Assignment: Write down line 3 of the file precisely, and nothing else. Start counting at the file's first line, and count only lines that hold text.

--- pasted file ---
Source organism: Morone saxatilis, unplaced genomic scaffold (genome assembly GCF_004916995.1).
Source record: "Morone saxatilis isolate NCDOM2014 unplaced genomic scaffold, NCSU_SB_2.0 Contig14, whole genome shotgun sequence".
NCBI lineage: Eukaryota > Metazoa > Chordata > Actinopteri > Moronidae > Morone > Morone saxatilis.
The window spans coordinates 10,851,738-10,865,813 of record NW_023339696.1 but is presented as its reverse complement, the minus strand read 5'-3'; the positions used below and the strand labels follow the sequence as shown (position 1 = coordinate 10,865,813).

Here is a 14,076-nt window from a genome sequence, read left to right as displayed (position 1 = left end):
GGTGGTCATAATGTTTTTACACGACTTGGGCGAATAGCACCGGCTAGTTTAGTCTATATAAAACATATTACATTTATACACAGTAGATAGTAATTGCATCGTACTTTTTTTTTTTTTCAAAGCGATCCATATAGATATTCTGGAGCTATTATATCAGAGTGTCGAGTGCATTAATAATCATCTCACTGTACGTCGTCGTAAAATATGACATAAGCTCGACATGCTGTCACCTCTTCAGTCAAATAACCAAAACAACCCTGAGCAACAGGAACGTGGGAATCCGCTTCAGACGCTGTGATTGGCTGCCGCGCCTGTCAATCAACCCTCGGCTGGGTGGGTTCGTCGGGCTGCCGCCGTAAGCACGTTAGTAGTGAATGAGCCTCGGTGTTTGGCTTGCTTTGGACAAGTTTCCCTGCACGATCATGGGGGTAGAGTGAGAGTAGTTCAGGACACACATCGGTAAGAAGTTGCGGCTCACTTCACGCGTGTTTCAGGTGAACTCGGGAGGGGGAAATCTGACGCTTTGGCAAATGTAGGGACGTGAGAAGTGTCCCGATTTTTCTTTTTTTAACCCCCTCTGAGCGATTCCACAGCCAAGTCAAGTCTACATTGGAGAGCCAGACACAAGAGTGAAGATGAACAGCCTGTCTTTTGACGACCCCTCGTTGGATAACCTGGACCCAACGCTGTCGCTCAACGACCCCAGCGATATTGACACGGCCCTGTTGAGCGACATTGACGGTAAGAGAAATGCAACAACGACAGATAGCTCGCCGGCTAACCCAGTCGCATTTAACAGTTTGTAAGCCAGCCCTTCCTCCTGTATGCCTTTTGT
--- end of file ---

NCBI lineage: Eukaryota > Metazoa > Chordata > Actinopteri > Moronidae > Morone > Morone saxatilis.